Last week I shared that recently two ministry leaders asked me for input (one on a book he is writing and another on a speaker he is hosting). I had bad news for them. This week I’ll share the email I sent to my friend writing the book on doing business as a Christian (removing any identifying features). I hope that you will more easily spot this unChristian assumption, bequeathed to us by the Enlightenment, and now so deeply entrenched in our culture that it is often hard to resist.
The Email I Reluctantly Sent To My Friend
I’m not in business, so I bring an “outsider” perspective, and specifically, that of a Christian philosopher…. I think a lot about how Christian assumptions are and can be latent in books written by Christians. I’m so excited that you always seek to make Christian assumptions latent in your work, including this one.
A central part of bringing the Christian worldview into our writings, and at the same time standing against non-Christian assumptions, relates to how we understand and communicate a biblical view of the human person. Our culture, since the Enlightenment, has increasingly eschewed the fact that we are immaterial beings (there is no “image of God,” no soul, no mind, etc.) Physicalism rules the day–we are fully and merely material beings, completely explained by a naturalistic story of our origin, our functioning, and our future. If there is no soul (or, in philosophical terms, “mind”), then we can redefine all other theological concepts (such as redemption, sin, belief, virtue, eternal life, etc.) in secular categories.
From this overarching physicalism has come the movement to reduce all of our human experiences down to–and thus explain all our human experience in terms of–physical processes. Specifically, this has been the reductionist movement in philosophy of mind, which has influenced all other disciplines: to reduce mental activities (thoughts, beliefs, desires, choices–aspects of our soul) to brain events (neural firings and relationships).
So the fatal flaw [in your book,] the way it is currently framed, [is that] physicalism is latent, rather than the Christian worldview that affirms our immaterial reality as the central feature of who we are. …[I]t follows the physicalist view (the worldview of [the author he quotes extensively throughout the manuscript, who I’ll call Dr. Smith]) by framing the discussion and assuming decisions are based on brain chemistry (unpacked in terms of the relation between left and right hemispheres of the brain). [Dr. Smith’s] underlying physicalism comes through in his view that the brain thinks, evaluates, and chooses paths of action. See, for instance, pages … of the current manuscript.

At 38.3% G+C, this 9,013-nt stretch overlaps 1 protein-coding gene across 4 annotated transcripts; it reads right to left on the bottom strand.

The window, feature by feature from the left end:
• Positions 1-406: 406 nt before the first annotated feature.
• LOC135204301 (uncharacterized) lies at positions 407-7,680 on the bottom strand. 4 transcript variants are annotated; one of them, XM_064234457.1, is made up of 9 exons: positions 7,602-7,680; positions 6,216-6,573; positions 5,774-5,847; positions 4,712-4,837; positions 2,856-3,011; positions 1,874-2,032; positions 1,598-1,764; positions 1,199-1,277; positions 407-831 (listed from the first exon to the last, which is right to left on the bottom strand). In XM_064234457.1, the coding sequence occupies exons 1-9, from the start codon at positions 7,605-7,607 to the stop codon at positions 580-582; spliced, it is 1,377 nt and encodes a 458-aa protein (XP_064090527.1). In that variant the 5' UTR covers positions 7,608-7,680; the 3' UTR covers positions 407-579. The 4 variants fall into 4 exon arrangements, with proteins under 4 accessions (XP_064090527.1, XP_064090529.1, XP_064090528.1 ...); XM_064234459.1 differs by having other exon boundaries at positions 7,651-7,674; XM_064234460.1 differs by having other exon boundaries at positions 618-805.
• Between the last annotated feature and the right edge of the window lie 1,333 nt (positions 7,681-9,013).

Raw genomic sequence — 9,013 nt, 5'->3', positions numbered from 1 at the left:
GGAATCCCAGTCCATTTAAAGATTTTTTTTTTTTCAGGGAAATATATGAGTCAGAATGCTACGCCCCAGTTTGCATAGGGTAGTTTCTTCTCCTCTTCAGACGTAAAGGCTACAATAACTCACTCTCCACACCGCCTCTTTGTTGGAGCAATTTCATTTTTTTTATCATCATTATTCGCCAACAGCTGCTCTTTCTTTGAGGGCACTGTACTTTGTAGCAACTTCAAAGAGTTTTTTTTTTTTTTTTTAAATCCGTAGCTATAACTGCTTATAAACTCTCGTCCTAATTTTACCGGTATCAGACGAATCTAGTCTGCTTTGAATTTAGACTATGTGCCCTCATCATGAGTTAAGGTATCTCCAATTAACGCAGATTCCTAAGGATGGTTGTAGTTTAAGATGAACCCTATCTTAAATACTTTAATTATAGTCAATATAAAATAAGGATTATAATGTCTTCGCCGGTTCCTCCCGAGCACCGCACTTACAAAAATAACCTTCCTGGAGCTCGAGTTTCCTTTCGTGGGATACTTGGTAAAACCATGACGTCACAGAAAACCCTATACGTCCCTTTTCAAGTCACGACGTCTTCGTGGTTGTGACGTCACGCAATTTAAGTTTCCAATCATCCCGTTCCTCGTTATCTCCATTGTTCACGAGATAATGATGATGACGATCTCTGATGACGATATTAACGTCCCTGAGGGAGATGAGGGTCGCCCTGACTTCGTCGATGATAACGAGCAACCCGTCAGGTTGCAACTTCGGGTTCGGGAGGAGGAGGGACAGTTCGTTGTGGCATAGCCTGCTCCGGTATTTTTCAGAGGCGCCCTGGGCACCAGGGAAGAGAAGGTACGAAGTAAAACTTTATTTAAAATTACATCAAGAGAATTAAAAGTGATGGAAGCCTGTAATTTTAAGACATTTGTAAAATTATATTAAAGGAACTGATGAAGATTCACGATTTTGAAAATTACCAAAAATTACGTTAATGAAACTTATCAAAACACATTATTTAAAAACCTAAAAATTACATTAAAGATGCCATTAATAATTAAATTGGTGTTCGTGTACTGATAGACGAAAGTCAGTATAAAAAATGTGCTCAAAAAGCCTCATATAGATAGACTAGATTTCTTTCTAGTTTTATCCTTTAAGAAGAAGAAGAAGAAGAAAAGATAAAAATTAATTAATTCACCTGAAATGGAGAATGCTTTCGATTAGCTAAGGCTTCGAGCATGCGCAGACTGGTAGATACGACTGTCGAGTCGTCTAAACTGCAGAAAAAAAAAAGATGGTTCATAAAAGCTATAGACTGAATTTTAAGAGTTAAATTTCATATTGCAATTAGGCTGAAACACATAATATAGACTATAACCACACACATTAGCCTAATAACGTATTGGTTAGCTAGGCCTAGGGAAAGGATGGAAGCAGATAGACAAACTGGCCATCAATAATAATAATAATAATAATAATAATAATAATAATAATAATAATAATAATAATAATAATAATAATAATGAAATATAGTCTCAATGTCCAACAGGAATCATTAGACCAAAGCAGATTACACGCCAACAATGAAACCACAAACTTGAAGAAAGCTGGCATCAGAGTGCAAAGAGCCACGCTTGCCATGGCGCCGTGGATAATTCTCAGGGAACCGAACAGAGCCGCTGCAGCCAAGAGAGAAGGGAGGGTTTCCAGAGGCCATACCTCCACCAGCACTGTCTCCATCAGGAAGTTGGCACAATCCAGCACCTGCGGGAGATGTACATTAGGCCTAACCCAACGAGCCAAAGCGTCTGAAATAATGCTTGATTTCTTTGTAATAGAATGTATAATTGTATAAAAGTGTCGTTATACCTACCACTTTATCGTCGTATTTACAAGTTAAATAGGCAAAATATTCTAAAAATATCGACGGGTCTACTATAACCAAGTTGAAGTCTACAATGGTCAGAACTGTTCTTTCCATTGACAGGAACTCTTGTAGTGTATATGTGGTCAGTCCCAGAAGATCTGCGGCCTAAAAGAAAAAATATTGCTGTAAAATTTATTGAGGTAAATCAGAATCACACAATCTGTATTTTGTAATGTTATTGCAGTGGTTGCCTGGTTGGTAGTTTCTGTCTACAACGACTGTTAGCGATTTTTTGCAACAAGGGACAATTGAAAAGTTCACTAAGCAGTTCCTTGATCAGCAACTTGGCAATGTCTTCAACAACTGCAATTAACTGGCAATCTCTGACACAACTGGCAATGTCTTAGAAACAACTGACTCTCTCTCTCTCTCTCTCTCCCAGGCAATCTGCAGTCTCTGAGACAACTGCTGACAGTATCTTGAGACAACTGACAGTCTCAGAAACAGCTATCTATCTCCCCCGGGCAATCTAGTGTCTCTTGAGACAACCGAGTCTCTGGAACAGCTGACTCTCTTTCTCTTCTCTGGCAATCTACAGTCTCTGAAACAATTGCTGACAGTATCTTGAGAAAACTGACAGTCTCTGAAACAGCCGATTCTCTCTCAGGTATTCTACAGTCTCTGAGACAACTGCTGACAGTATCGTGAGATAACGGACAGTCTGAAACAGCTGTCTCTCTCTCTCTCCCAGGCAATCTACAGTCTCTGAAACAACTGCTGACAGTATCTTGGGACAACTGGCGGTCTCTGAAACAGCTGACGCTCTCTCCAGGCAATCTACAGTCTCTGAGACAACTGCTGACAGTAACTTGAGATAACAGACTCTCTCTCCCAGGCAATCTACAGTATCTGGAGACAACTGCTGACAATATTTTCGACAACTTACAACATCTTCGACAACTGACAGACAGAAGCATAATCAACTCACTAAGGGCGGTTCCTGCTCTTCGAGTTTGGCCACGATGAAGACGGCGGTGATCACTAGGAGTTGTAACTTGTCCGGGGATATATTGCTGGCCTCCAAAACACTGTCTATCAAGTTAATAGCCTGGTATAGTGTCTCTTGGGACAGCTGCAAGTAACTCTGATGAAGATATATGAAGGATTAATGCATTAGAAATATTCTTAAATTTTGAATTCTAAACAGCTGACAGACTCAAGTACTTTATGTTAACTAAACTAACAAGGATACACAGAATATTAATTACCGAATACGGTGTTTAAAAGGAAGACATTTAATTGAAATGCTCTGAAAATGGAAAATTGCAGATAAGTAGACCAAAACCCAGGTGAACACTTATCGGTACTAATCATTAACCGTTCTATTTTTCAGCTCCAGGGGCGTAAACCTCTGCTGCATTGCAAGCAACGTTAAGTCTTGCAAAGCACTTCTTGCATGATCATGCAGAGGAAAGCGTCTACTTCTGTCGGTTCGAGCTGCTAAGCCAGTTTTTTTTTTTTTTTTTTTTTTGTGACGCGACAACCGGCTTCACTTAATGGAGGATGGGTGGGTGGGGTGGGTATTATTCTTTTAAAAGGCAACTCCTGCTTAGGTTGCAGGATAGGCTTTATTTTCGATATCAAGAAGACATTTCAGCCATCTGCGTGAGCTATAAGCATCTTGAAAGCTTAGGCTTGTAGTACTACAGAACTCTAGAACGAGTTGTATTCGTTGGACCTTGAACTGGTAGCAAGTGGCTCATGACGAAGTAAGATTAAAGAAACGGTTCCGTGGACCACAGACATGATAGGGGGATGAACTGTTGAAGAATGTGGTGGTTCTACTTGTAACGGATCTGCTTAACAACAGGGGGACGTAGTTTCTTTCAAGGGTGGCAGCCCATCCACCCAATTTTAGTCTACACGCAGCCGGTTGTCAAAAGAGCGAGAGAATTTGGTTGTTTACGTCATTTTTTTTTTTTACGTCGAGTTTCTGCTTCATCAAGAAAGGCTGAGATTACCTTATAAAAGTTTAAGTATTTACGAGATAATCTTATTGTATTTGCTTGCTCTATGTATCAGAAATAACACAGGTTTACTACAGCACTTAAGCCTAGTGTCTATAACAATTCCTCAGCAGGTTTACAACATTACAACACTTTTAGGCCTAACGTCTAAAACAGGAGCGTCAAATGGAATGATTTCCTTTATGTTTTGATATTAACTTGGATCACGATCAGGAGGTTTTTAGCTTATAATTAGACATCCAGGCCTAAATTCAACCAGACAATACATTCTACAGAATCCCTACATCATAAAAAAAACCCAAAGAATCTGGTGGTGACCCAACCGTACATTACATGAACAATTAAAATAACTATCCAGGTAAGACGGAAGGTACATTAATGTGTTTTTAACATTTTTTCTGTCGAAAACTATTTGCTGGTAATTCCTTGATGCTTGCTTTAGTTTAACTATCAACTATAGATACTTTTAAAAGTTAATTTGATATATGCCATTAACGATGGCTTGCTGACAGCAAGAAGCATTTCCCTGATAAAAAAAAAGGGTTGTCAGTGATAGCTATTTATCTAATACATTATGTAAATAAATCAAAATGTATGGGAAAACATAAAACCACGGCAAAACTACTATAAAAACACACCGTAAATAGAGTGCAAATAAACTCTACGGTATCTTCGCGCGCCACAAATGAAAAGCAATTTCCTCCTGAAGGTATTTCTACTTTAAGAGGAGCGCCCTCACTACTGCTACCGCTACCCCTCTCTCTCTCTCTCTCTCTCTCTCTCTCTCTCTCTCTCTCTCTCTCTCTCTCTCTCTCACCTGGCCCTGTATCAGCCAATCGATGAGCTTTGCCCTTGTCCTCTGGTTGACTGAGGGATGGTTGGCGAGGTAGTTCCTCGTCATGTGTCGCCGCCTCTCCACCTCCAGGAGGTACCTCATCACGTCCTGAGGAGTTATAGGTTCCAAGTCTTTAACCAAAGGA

The good news is that I believe the fix is quite easy. I am not suggesting that we discount the reality of neuroscientific research. Indeed, our brains are related to our thoughts, desires, choices, etc. But the logical leap made by [Dr. Smith] et al., driven by their physicalist assumptions, is that there is nothing beyond/beside/above the brain activity. They are confusing constant conjunction (when we have a thought, there is corresponding brain activity) with identity (a thought is nothing more than that brain activity). This is a logical error that even some fellow secularists point out (such as Thomas Nagel at NYU). Christians have even more reason to not buy into this reductionism but boldly affirm, given the Christian worldview, that it is I (my self, my soul) who uses my brain to think, in the same way that I use my hand to pick up a drink.
So it is important to affirm the reality of what we find in neurophysiology, but not make the philosophical leap to reductionism. Instead, we must be clear that ultimately it is I who am responsible for these choices, not my brain. So this fatal flaw in the book can easily be corrected by, at appropriate places (including the first time you mention neuroscience), making clear that a person uses his or her brain to these ends.
Saying something like this may be a way to frame it, making the Christian worldview latent: “We are embodied beings. So we use our brains to engage the world in important ways. And neuroscience has discovered neural pathways which show how we use our brains to think about many things.” (I’m sure you can wordsmith that in a better way to make it clearer, but that’s the point.)